Fibromyalgia: A Guide to Understanding the Journey Kindle Edition
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About the Author
- File size : 1632 KB
- Word Wise : Enabled
- ASIN : B00BB0AQ3E
- Publication date : February 3, 2013
- Publisher : New Dawn Publishers (February 3, 2013)
- Print length : 103 pages
- Language: : English
- Enhanced typesetting : Enabled
- Screen Reader : Supported
- Simultaneous device usage : Unlimited
- X-Ray : Enabled
- Text-to-Speech : Enabled
- Lending : Enabled
- Best Sellers Rank: #585,286 in Kindle Store (See Top 100 in Kindle Store)
- Customer Reviews:
Top reviews from the United States
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"Just because I can do a thing one day, that doesn't mean I will be able to do the same thing the next day or next week." - From "A Letter to Normals." This was illuminating.
"One of the biggest weapons we have in this fight is attitude." The opening tool in the book is not just a positive attitude, but a spiritual one. As a pastor, I might especially appreciate that, though I also understand that many people have different spirituality. I think the larger point is to keep things in context. Having a support system is also very important.
One of the pieces of advice which Bolton admits is paradoxical is exercise. Tai Chi and Yoga are recommended, though, understandably, the training schedule of a fibromite could be sporadic given the nature of the condition. Diet is also a big tool, which includes avoiding refined sugars and starches and drinking plenty of water.
So, though this I gain a great deal of insight. I can see where I can give my fibromite friend (a new term for me) the benefit of the doubt, and, just as importantly, where I ought not count on her. She won't know if she will be able to keep a planned schedule because she won't know if her fibromyalgia might act up next Monday afternoon. That means we just need to learn to plan accordingly. We just build in the kind of flexibility that will allow for her to be there or not be there and not to know until the last minute.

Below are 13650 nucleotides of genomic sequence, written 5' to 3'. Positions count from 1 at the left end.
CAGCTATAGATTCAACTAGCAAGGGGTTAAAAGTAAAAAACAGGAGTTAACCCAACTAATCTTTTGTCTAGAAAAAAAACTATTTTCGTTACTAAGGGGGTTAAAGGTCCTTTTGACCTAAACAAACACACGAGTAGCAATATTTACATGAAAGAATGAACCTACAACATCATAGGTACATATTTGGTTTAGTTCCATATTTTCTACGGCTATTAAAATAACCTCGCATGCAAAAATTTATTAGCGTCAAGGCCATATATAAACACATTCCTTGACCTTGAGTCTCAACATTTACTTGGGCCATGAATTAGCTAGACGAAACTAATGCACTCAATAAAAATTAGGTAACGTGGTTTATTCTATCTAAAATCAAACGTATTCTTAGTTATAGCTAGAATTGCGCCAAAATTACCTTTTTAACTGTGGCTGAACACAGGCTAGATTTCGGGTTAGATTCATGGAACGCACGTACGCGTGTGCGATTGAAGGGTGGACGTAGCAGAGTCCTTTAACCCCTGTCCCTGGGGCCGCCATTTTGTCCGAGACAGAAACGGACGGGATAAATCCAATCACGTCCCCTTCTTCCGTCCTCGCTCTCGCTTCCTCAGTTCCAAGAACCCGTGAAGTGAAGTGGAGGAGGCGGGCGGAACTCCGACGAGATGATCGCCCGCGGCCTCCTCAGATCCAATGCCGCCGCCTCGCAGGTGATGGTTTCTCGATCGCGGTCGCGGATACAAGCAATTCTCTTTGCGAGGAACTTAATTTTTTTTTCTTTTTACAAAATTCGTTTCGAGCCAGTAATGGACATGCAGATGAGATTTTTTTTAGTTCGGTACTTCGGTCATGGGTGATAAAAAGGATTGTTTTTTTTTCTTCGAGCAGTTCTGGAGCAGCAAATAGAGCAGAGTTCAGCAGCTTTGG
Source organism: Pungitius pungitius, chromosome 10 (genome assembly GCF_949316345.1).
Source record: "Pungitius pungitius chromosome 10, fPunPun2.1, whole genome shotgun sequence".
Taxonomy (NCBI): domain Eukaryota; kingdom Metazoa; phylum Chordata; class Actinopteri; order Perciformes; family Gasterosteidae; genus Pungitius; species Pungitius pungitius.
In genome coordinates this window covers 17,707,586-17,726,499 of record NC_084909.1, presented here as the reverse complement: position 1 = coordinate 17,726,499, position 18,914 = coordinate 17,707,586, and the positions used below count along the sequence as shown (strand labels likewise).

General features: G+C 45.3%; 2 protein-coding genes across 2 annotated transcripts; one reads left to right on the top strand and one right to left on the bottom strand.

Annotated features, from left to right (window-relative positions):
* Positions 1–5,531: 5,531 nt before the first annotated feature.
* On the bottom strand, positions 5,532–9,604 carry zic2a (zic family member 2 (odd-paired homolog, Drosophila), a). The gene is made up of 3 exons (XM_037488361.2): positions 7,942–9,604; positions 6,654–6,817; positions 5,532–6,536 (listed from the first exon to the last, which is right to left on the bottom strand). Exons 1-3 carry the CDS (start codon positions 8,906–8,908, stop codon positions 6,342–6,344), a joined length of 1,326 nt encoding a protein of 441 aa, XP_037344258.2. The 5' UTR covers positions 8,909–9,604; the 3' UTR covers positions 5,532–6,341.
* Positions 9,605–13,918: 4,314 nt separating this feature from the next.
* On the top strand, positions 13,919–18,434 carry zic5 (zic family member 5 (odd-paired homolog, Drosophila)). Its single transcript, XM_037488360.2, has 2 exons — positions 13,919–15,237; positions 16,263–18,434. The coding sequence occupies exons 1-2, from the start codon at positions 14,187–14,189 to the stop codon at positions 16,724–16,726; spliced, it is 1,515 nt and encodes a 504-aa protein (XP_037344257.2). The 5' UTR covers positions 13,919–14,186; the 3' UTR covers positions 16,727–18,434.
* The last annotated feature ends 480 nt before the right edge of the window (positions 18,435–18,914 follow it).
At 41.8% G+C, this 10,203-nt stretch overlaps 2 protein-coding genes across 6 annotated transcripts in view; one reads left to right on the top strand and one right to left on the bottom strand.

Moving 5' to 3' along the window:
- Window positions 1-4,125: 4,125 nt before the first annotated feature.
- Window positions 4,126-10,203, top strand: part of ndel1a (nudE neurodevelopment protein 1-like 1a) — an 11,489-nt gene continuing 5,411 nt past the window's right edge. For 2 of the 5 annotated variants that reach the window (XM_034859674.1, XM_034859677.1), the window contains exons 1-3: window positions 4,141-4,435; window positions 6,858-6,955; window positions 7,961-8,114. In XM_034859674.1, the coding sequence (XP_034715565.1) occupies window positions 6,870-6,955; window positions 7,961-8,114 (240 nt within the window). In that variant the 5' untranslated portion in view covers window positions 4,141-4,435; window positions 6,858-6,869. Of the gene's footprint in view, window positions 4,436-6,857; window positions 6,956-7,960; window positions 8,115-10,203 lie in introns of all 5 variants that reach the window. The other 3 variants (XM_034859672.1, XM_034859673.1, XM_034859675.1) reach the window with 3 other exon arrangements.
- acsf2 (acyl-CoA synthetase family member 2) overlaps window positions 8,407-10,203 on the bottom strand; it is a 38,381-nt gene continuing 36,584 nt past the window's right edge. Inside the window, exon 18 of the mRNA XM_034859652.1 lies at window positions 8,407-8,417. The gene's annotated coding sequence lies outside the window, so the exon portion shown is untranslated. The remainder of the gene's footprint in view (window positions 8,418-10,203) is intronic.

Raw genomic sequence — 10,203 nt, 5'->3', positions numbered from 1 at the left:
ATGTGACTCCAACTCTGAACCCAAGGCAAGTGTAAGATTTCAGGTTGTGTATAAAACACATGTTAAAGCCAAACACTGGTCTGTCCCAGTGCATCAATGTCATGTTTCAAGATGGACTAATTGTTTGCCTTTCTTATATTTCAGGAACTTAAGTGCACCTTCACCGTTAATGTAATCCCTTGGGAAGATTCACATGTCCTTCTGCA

It also shows me, perhaps, some places to not be quite as patient. This might require more deep pondering, but if she is insisting on the foods and drinks known to make her condition worse, then perhaps I should be less accepting of that. Certainly I should not be giving it to her. Before I make any significant changes that might show less patience, though, I think some discussions might be in order. I think I can get a much better understanding of how her particular condition manifests in her life now that I have a foundation. Thank you, Shelly Bolton.
I love the down to earth stories shared at the end of the book. I commend the author for allowing them to be printed in the personality and integrity they were entrusted to her.
Bravo for a book that literally "reaches out and touches" those seeking to understand the experience of Fibromyalgia.
I do agree with one of the other reviewers in that this book is good enough, and would benefit many, to be a handout in a doctors office.
May God richly bless you Mrs. Bolton
Top reviews from other countries
Muscle/Tissue Related Symptoms
Sleep Related Symptoms
Skin/Hair/Nail Related Symptoms
Coping with Fibromyalgia
Author's Recommended Resources
Fibromyalia Journal: Tell Your Own Story!
Sources (101 pages in total, including sourcing pages)